December 30, 2011

Wingspan Hoax Eliminated

Several factors eliminate a hoax or combination of hoaxes as an explanation for any significant portion of reported sightings of apparent pterosaurs. One is the analysis of eyewitness estimates for wingspan.

The following two graphs illustrate the difference between one type of hoax and the actual data from sighting reports. In the first, we see what would be expected if a random combination of wingspan estimates (at 80%) is combined with 20% of sightings being hoaxes of Rhamphorhynchoid pterosaurs, with hoaxers giving wingspan "estimates" less than seven feet, consistent with the fossils of long-tailed pterosaurs. In the second, we see what actually was reported in the sightings. Rhamphorhynchoid wingspan sizes were chosen, in this example, because long tails were reported so often (well over 75% of those sightings in which tails, or lack thereof, were observed).

In these two graphs, the difference between one column and the next is only two feet in wingspan estimate, a small difference when we consider that these are only rough estimates, some of which may have been made in difficult conditions (such as a rather distant flying creature being observed for a limited amount of time). This means that a difference, between two columns, of one verticle degree (number of reported sightings) has very little significance. Nevertheless, general directions of slope may be greatly significant. For example, in the first (hypothetical) graph, the difference between 4.25-6.25 and 6.25-8.25 is great, but notice the general difference between the first three columns on the far left and the for columns that follow. The steep fall to a low plateau is obvious. But in the second graph (from actual sighting reports), the peek near the far left is followed by a gradual slope to the right (into the larger wingspans). This actual sighting data supports the idea that a number of species, of various sizes, have been observed by eyewitnesses who have varying abilities in estimating wingspans.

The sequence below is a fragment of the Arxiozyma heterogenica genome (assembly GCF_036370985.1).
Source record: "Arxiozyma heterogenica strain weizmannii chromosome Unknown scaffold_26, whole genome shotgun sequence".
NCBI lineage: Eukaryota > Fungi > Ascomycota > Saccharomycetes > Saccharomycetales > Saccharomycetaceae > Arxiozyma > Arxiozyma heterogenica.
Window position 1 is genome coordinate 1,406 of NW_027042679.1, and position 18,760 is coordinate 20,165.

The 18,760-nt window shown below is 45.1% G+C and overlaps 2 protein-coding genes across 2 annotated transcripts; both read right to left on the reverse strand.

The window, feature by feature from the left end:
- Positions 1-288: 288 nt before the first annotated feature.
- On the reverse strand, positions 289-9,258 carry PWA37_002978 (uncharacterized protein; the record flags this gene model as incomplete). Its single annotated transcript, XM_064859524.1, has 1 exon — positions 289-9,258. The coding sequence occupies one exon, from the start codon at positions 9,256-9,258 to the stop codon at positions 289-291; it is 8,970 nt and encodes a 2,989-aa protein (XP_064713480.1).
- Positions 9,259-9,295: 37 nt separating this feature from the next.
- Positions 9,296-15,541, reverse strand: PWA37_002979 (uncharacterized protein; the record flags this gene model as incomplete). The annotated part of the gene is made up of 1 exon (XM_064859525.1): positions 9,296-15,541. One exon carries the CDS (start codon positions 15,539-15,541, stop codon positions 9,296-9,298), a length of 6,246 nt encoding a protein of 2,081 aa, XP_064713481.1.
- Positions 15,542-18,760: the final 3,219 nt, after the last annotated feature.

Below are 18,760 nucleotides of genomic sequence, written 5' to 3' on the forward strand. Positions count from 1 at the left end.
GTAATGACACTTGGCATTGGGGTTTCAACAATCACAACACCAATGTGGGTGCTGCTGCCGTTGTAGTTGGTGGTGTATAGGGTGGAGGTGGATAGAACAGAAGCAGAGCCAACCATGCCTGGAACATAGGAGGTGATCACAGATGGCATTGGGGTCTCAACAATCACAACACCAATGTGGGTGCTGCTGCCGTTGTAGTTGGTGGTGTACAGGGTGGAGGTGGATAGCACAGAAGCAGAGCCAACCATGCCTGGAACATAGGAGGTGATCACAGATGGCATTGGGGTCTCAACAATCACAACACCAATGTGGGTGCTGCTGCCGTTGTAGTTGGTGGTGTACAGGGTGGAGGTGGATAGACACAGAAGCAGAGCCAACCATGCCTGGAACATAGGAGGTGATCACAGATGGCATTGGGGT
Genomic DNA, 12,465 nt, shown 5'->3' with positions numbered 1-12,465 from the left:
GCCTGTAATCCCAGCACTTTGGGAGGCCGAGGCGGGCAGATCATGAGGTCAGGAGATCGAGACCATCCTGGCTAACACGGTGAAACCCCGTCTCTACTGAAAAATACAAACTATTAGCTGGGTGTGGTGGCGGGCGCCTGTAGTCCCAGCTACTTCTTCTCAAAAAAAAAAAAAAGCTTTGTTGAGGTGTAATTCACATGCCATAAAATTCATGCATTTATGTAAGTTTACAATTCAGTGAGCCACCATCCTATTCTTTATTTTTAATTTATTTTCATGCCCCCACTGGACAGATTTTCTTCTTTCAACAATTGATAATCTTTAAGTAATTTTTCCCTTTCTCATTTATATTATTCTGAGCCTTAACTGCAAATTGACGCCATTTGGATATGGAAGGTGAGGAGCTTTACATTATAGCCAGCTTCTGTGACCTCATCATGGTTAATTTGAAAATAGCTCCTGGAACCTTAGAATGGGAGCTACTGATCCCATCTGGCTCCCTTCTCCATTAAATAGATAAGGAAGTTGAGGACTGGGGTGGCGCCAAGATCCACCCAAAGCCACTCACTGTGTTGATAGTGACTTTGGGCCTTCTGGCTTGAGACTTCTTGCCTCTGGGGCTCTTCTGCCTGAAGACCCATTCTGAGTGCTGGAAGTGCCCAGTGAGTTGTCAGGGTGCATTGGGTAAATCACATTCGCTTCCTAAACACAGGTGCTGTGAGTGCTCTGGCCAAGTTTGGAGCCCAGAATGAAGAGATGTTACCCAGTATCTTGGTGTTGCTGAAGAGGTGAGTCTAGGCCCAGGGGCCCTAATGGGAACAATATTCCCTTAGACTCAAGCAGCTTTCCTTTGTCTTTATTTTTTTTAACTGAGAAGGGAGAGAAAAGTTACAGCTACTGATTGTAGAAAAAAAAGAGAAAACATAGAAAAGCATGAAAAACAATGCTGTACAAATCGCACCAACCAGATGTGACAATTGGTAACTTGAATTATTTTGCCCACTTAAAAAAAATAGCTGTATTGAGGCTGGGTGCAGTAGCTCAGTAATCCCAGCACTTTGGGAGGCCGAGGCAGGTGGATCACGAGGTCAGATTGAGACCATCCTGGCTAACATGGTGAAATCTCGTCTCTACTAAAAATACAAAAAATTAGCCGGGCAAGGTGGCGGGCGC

To put it in a nutshell, the fifty-seven wingspan estimates show a fairly smooth curve downwards toward the giant wingspans, and it is far too shallow a curve to have come from hoaxers who would have tried to fool people into thinking that the hoaxers had seen long-tailed pterosaurs. The reason for that is that those Rhamphorhynchoids are commonly believed to have been smaller pterosaurs with wingspans generally less than seven feet. The statistics show something far different.

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